Relievers like Pirates' Hughes relish stranding inherited runners
LOS ANGELES — Jared Hughes can get away with playing in traffic.
When a pitcher talks about traffic, he's referring to runners on base. It's bad enough when a pitcher has to get out of a jam he created. It's even tougher when a reliever enters a game and has to clean up somebody's mess.
“Not only do you want to keep those runs from scoring for your starter, but more importantly, you want to keep them off the board for your team,” Hughes said.
So far this season, no one in the Pirates' bullpen has been better in those situations than Hughes.
Through Friday's series opener against the Los Angeles Dodgers, Hughes was one of 23 relievers in the majors who'd made at least 10 outings and had not allowed an inherited runner to score.
Baltimore's Randy Choate had stranded 13 inherited runners, the most in the big leagues. Hughes and Washington left-hander Jerry Blevins had stranded 12 apiece.
“We've been fortunate here that we've had a number of guys perform very well in that role,” Pirates manager Clint Hurdle said. “In 2011, it was amazing the times Chris Resop would come in and get the job done. There were a handful of guys after that. This year, Hughes has been the guy.”
Resop had a 68 percent strand rate in 2011, when he entered 30 of 76 games with runners on base.
He wound up with 15 holds that season.
Hurdle said he believes some pitchers, whether unconsciously or not, ramp up their focus and sharpen their skills when they run in from the bullpen and see traffic on the bases.
“I thought that was the case with Resop,” Hurdle said. “Sometimes, you can tell. Other times, it's very businesslike and they just get it done. I've had a few guys who, when you hand them the ball, they're like, ‘I'm going to get this done.' They look at you, and you know you've made the right move.
“There's got to be no fear. It's not putting extra pressure on yourself. It's like pinch-hitting — do the best you can with what you've got where you are. Make a pitch, then make the next pitch. It sure is fun to watch guys when they get on those rolls. It's a big boost for the team.”
Hughes is used to coming in with runners on base. He said it helps to be mentally prepared by simply being aware of what's going on in the game.
“You kind of know,” Hughes said. “You look at the starter's pitch count, you look at the situation, who's coming up. You just have to be mentally ready because there's a good chance it's going to be you.”
It's not like a pitcher can merely pretend and pitch as if the runners aren't there.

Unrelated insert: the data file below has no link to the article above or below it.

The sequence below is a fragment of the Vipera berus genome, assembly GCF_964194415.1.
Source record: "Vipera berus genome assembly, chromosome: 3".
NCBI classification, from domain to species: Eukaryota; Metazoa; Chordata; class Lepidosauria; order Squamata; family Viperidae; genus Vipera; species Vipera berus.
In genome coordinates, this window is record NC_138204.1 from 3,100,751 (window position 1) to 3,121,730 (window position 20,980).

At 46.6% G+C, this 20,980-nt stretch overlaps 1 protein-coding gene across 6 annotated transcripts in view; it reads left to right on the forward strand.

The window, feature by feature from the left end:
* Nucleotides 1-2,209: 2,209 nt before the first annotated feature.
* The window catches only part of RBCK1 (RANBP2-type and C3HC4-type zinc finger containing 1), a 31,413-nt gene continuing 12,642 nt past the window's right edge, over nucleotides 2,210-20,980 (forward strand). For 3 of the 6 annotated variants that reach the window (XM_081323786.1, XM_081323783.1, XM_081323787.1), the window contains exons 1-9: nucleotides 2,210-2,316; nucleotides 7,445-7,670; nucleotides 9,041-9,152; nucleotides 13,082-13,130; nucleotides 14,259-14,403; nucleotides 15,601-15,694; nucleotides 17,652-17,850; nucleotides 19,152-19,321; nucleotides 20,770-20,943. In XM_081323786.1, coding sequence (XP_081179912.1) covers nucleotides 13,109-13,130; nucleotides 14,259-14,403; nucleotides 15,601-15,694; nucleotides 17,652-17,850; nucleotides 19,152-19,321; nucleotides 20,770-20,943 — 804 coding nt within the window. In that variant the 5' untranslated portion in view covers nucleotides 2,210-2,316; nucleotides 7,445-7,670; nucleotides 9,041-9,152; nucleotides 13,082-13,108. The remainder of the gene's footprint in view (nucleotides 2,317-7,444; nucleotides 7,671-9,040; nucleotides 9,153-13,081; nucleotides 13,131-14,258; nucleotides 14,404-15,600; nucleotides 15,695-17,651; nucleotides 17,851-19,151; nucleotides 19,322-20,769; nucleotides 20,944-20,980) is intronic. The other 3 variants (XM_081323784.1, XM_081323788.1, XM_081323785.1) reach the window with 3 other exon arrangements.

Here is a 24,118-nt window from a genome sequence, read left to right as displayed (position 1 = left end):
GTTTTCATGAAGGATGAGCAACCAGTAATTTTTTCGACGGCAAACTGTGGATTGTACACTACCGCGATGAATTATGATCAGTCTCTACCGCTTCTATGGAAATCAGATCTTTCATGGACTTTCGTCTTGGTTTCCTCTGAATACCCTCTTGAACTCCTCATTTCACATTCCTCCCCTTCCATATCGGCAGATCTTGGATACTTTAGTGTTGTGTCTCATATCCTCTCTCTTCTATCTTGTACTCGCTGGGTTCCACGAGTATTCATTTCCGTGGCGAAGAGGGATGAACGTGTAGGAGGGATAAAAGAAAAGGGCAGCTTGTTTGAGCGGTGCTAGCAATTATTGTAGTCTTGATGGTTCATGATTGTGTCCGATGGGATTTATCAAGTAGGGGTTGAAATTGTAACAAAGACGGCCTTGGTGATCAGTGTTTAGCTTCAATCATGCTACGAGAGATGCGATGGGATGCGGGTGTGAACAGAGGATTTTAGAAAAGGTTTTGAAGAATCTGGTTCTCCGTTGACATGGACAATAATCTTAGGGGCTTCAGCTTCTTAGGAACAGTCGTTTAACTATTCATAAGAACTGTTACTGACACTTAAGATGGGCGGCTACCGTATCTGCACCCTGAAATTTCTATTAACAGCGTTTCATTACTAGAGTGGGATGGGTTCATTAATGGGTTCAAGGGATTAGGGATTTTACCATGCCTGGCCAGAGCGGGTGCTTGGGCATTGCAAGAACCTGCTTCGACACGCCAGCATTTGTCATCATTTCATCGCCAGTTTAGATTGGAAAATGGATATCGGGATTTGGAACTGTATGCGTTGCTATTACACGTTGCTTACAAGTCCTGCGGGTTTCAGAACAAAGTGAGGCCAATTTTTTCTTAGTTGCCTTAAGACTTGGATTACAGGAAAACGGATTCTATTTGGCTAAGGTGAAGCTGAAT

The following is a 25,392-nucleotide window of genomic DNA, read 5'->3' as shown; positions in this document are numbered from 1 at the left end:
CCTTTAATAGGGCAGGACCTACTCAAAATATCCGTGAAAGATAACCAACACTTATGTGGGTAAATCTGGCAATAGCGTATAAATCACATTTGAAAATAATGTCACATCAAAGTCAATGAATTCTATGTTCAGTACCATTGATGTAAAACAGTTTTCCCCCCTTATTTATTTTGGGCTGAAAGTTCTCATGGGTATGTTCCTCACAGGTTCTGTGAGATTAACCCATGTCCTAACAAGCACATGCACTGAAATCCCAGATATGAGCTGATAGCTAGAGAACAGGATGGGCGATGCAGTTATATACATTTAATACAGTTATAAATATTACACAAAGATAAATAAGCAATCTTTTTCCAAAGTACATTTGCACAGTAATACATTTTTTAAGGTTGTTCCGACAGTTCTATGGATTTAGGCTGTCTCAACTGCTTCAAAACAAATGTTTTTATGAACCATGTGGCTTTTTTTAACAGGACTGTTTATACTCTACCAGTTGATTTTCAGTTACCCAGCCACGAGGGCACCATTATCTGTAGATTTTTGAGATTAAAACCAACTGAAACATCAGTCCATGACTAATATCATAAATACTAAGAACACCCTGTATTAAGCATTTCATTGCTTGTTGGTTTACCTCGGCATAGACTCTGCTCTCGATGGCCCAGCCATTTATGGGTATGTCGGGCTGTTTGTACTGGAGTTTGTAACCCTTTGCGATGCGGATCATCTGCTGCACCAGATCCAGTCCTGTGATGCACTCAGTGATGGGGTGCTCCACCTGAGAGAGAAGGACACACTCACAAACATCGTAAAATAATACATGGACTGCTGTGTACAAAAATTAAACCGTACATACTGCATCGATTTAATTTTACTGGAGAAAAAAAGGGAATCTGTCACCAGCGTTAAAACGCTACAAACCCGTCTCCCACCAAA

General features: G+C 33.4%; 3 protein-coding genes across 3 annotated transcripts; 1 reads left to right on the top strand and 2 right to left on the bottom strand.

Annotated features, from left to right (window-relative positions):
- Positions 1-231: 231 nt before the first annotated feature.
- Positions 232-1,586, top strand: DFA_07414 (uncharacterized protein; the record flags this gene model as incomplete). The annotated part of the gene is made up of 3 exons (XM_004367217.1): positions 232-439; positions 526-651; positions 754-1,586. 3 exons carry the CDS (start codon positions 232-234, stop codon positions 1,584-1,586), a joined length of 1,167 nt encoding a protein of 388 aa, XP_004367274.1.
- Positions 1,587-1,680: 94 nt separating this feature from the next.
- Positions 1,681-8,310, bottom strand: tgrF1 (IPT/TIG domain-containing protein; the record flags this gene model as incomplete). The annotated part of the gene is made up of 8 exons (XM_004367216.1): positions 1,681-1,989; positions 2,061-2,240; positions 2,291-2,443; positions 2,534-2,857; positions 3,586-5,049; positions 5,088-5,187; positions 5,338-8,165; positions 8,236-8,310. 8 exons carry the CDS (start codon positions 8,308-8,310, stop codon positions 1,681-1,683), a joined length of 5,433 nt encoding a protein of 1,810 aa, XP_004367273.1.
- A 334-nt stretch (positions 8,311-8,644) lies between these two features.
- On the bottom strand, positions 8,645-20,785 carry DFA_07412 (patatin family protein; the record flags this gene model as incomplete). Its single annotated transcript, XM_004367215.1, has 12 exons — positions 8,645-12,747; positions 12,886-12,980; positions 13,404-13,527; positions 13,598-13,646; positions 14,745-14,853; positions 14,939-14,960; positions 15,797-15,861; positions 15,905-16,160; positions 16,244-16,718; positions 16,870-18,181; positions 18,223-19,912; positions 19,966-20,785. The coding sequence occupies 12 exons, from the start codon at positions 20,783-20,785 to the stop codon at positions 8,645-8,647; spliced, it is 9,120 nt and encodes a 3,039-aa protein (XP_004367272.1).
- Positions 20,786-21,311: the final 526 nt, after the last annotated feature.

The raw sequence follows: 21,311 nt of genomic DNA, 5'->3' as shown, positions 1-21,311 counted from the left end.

“You have to know where they are and you have to know how many outs,” Hughes said. “It's really good to be competitive and aggressive in the strike zone to get out of a jam.”
Hughes isn't a guy who nibbles around the edges of the strike zone.
He's a sinker-slider pitcher who relies on ground-ball outs — perfect for erasing baserunners and inducing double plays.
Through his first 14 appearances, Hughes had a 3.67 ground ball-to-fly ball ratio.
Hughes has something else going for him, too.
“His demeanor changes when he comes in the game,” Pirates general manager Neal Huntington said. “He's one of the more easygoing, light-hearted guys off the field. But, man, he gets on the mound and he can compete with anybody. He's confident he can get the hitters out and get through the inning without letting the runs in, and he's carried that confidence forward.”
That's a big reason Huntington opted to cut Vin Mazzaro and keep Hughes last week when the Pirates needed to open a roster spot.
“We felt our best club has Jared in the bullpen,” Huntington said.
Rob Biertempfel is a staff writer for Trib Total Media. Reach him at email@example.com or via Twitter @BiertempfelTrib.
Show commenting policy
TribLive commenting policy
You are solely responsible for your comments and by using TribLive.com you agree to our Terms of Service.
We moderate comments. Our goal is to provide substantive commentary for a general readership. By screening submissions, we provide a space where readers can share intelligent and informed commentary that enhances the quality of our news and information.
While most comments will be posted if they are on-topic and not abusive, moderating decisions are subjective. We will make them as carefully and consistently as we can. Because of the volume of reader comments, we cannot review individual moderation decisions with readers.
We value thoughtful comments representing a range of views that make their point quickly and politely. We make an effort to protect discussions from repeated comments either by the same reader or different readers.
We follow the same standards for taste as the daily newspaper. A few things we won't tolerate: personal attacks, obscenity, vulgarity, profanity (including expletives and letters followed by dashes), commercial promotion, impersonations, incoherence, proselytizing and SHOUTING. Don't include URLs to Web sites.
We do not edit comments. They are either approved or deleted. We reserve the right to edit a comment that is quoted or excerpted in an article. In this case, we may fix spelling and punctuation.
We welcome strong opinions and criticism of our work, but we don't want comments to become bogged down with discussions of our policies and we will moderate accordingly.
We appreciate it when readers and people quoted in articles or blog posts point out errors of fact or emphasis and will investigate all assertions. But these suggestions should be sent via e-mail. To avoid distracting other readers, we won't publish comments that suggest a correction. Instead, corrections will be made in a blog post or in an article.
Subscribe today! Click here for our subscription offers.